Employment consultancy fined $50,000 over workers lost in remote location
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An employment consultancy has been fined $50,000 (plus $4631.65 in costs) over an incident in which two female workers became lost in a remote location north-east of Kalgoorlie.
MAXNetwork Pty Ltd pleaded guilty to failing to provide and maintain a safe work environment and was fined in the Kalgoorlie Magistrates Court today.
MAXNetwork was contracted to the Department of Education, Employment and Workplace Relations to consult with disadvantaged job seekers, in this case through their office in Kalgoorlie.
A number of employment consultants work at the Kalgoorlie office, and they regularly travel to remote areas - some accessible only by dirt roads and narrow tracks - to work with job seekers.
In December 2009, two of the company's Kalgoorlie area employment consultants were instructed to do an "outreach visit" to the remote community of Tjuntjuntjara, around 600km north-east of Kalgoorlie in the Great Victoria Desert.
The two consultants departed Kalgoorlie in a Toyota Prado leased by MAXNetwork at around 6.00am on a journey estimated to take nine to ten hours on a road with no signs that was a narrow track in some places.
The women were not provided with a map, GPS or any other navigational aid, and consequently they became lost. They had received no training or instruction on travelling in remote areas, and so did not know what to do in the event of becoming lost.
The satellite telephone provided to the consultants did not work, and management was aware of this prior to the trip. In addition, there was no schedule for regular contact with workers in remote locations so no-one realised the women were overdue.
The vehicle did carry an EPIRB, but neither woman had been adequately trained or instructed in its use and it was not turned on correctly. They had not been trained in driving or maintaining the vehicle, instructed to take more food and water than they needed or provided with first aid training.
MAXNetwork's Area Manager received a call from the Tjuntjuntjara Community at about 4.30pm on the day of the trip, asking when the consultants would arrive. The Area Manager said she believed the women were just running late, and did not try to contact them on the satellite phone. She sent a text message to one of the women during the evening, but the mobile phone had no reception.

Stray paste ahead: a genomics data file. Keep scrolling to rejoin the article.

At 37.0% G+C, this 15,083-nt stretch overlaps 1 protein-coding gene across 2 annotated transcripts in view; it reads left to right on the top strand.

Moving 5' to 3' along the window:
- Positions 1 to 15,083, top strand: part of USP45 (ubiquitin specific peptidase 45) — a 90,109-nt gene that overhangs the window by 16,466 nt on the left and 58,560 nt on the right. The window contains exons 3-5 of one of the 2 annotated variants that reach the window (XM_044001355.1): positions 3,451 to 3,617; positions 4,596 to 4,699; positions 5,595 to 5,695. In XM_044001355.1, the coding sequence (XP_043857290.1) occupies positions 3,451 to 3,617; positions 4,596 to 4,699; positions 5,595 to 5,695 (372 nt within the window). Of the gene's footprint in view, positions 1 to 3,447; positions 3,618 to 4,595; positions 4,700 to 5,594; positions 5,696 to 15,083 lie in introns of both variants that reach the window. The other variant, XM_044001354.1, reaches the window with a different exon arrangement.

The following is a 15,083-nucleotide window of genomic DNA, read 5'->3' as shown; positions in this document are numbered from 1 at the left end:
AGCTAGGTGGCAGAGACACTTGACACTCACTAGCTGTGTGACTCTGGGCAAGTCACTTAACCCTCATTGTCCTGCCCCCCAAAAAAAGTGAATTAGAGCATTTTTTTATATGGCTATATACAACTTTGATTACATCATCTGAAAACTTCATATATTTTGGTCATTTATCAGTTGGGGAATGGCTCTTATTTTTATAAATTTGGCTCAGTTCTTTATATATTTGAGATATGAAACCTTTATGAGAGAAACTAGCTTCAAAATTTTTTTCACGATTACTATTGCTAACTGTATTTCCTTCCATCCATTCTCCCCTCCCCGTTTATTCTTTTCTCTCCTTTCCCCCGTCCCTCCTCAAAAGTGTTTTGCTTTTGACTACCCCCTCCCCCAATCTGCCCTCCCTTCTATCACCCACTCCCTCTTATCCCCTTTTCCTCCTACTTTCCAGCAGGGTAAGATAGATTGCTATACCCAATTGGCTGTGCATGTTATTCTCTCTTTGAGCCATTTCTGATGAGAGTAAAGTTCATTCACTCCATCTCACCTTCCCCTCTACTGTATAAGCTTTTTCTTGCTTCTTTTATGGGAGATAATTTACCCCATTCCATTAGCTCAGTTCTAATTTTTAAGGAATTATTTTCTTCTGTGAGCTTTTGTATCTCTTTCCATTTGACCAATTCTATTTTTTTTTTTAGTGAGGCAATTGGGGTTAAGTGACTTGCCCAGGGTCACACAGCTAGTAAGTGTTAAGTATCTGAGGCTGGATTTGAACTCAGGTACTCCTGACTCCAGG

Unaware they were on the wrong track, the two consultants drove through the night, hoping to find the community and dialling 000 on the satellite phone, which was displaying "invalid account". They had not been told the emergency number for the satellite phone was 911.
At around 5.00am, after 23 hours of constant driving, the consultants came across the Ilkulka roadhouse, outside of which was a public telephone that one of the women used to telephone her husband, who contacted the Area Manager to tell her that the two women were lost.
The Area Manager tried to activate the EPIRB to locate the women, but nothing came up and she was unable to locate the vehicle. Soon after, the husband of one of the women arrived at the office with his wife on his mobile phone, and she was told to push the "I'm OK" button to activate the EPIRB.
They were eventually met by the roadhouse's caretaker, who made some temporary repairs to their vehicle, gave the women some tips on four wheel driving and loaned them his GPS and satellite phone. They arrived at Tjuntjuntjara in the middle of that afternoon.
WorkSafe WA Commissioner Lex McCulloch said today the case was a shocking example of an employer failing to provide and maintain a safe work environment for employees.
"These two employees were not provided with anywhere near the amount of training, instruction and functioning equipment necessary for ensuring safety when travelling in remote locations," Mr McCulloch said.
"For an organisation that regularly sends employees into remote areas, this level of neglect really is inexcusable.
"We all know WA is a vast state, and there have been many tragic examples of people losing their lives in remote locations because they have set out largely unprepared.
"Since this incident, the employer has implemented a range of measures to address the hazards of outreach visits, including risk assessments, checklists for mechanical checks, driver safety and equipment, emergency response procedures and training in four wheel driving and operating communications equipment.
"However, these procedures should have been in place all along, and it was indeed fortunate that no real harm came to these two employees. There could have been a very different outcome.
"This case should send a loud and clear message to any organisation that operates in remote areas that it is absolutely crucial to provide employees with adequate training and instruction and properly maintained and functioning equipment on every trip they undertake.
"As a minimum, WA's workplace safety laws require isolated employees to be provided with a means of communication in case of emergency and a procedure for regular contact.
"WorkSafe's Guidance Note on Working Alone provides information on how to comply with the laws, and every workplace that has workers who travel to remote locations should keep a copy of this guidance material in the workplace."
Further information on working in remote locations and copies of the Guidance Note on Working Alone can be obtained by telephoning WorkSafe on 1300 307877 or on the website at www.worksafe.wa.gov.au.
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